Carotenoids, which you find in many brightly coloured fruit and veg such as tomatoes but also carrots, spinach, kale and peppers, are fat soluble, so cooking carotenoid-rich veg with a source of fat is likely to boost your absorption.

Did you know?

Cooking and then cooling carbohydrates such as potatoes or pasta increases the amount of resistant starch in them.

This is a type of dietary fibre that we can’t digest, but which our gut microbes love: so potato or pasta salad can be good gut-nourishing options.

Roasting vegetables isn’t a bad option (again, I’d use the microwave first for a few minutes to limit their time in the higher heat of the oven).

Stir frying and sautéing can also help unlock more of the goodness of fat-soluble carotenoids — a study in the British Journal of Nutrition in 2012 found that cooking with oil increased levels of beta-carotene several fold.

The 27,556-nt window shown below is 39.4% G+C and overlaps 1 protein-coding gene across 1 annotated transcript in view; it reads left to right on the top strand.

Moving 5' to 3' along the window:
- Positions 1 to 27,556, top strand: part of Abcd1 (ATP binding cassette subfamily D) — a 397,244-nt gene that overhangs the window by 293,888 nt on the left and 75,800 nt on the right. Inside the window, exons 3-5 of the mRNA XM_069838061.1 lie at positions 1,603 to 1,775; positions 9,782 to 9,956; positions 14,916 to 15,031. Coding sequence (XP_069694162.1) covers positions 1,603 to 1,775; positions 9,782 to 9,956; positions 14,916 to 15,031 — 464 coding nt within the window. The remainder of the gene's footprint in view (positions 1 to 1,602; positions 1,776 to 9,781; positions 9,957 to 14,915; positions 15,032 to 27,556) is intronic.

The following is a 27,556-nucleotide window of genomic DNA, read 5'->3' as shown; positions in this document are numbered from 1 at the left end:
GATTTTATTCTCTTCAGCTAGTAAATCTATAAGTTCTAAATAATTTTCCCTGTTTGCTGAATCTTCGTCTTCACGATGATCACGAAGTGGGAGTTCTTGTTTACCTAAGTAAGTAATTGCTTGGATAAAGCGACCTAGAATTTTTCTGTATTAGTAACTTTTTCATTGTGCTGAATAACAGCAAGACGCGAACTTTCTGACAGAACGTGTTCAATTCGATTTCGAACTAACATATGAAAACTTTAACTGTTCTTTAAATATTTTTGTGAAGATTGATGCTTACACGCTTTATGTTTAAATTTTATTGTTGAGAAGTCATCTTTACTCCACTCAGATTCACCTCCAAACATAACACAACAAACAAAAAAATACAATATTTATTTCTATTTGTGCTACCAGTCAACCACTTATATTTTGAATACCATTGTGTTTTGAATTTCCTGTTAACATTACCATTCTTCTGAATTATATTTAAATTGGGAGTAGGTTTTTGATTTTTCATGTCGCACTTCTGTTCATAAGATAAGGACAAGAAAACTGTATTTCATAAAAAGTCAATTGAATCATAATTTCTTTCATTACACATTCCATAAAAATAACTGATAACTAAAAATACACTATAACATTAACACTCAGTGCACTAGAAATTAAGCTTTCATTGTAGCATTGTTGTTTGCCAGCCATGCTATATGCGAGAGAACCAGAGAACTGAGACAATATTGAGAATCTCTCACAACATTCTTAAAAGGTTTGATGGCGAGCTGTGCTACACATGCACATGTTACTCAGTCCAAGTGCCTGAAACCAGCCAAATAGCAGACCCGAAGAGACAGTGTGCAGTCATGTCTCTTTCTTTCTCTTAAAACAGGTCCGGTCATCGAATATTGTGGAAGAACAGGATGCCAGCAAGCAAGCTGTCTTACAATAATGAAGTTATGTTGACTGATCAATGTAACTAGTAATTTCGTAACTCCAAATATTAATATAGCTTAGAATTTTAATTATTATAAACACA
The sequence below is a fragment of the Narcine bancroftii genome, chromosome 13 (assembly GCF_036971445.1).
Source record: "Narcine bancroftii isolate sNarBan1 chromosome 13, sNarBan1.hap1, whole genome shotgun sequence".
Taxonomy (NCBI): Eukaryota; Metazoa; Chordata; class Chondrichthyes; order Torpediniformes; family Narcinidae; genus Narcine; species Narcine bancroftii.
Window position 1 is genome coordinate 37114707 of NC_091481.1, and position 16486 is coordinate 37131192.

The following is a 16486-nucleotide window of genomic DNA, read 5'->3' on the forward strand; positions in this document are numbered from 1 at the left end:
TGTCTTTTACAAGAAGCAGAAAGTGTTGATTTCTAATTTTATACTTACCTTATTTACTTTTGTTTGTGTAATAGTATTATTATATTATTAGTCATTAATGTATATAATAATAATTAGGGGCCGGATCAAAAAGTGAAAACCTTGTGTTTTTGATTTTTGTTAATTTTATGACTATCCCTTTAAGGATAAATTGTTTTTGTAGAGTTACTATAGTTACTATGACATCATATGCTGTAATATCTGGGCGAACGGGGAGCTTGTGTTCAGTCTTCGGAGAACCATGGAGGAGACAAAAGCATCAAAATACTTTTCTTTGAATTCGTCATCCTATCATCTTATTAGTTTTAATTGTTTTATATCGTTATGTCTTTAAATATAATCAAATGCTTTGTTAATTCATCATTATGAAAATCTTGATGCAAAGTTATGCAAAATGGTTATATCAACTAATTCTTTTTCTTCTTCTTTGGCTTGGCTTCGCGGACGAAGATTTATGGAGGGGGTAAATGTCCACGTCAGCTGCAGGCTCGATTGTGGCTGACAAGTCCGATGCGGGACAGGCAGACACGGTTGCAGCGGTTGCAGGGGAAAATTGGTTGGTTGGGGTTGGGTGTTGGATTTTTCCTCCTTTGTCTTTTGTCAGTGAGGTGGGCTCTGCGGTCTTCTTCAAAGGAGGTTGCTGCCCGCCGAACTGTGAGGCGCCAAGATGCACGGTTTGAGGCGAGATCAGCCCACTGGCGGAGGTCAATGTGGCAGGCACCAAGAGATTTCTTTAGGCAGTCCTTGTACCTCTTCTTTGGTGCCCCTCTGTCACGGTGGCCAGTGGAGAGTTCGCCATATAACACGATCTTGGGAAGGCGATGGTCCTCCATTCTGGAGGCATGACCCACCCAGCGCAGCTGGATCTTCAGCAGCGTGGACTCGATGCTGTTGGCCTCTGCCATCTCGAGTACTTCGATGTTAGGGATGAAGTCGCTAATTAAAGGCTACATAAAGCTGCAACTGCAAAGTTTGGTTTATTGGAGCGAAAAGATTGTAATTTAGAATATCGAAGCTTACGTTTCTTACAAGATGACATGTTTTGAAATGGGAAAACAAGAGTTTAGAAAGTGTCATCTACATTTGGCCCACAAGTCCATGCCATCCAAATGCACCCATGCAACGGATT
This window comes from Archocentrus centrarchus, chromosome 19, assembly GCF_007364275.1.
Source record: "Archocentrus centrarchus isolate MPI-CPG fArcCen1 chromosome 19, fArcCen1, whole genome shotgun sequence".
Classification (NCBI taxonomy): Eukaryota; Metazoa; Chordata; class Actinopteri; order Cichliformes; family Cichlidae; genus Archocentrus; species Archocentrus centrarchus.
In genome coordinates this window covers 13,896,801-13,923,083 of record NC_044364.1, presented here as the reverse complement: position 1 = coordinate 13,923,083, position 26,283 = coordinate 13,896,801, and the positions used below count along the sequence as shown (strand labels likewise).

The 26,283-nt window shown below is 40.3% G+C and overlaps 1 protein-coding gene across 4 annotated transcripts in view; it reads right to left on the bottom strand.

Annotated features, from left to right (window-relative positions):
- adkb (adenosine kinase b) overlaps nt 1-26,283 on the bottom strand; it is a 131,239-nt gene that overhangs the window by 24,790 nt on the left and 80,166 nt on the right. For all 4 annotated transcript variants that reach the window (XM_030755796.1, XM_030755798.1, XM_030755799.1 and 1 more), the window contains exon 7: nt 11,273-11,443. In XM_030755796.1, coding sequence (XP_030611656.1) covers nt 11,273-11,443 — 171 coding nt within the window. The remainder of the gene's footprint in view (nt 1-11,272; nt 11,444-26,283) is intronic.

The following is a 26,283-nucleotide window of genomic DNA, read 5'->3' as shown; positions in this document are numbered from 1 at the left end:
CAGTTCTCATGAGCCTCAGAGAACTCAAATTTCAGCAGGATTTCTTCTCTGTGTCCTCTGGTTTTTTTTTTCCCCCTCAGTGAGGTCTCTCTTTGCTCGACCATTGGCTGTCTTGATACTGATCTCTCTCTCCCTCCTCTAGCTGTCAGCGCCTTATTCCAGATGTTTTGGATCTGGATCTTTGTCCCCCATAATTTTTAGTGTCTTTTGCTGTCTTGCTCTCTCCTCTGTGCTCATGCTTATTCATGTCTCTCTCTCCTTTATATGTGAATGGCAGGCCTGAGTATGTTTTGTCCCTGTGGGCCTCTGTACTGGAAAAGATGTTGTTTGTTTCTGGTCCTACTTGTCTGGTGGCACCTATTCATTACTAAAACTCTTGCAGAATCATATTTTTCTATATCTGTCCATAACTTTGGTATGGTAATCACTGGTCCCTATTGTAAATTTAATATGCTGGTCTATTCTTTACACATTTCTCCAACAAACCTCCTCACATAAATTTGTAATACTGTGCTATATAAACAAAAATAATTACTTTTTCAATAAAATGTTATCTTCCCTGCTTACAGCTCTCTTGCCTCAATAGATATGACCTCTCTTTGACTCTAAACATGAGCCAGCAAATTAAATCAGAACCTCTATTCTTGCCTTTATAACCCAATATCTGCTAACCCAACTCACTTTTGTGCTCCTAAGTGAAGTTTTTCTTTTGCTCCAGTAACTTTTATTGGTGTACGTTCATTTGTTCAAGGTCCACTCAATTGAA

But this way of cooking can reduce vitamin C levels — which goes to underline why the best approach to cooking vegetables is to vary how you do it.

Cooking technique doesn’t matter just for veg — the protein in egg, for example, is around 50 per cent more digestible cooked than it is raw.

(So drinking five raw eggs, as Sylvester Stallone famously did in the film Rocky, isn’t the most efficient way to feed your muscles protein, as a lot won’t be absorbed properly, resulting in foul-smelling gas and stools.)

And while grilling or barbecuing meat and fish obviously produces a delicious smoky flavour, there are concerns about its potentially carcinogenic (cancer-causing) effect.

The main worry is that cooking muscle meat — which includes chicken, beef and fish — at high temperatures, for example under a grill or on the barbecue, can lead to the production of two potentially dangerous compounds.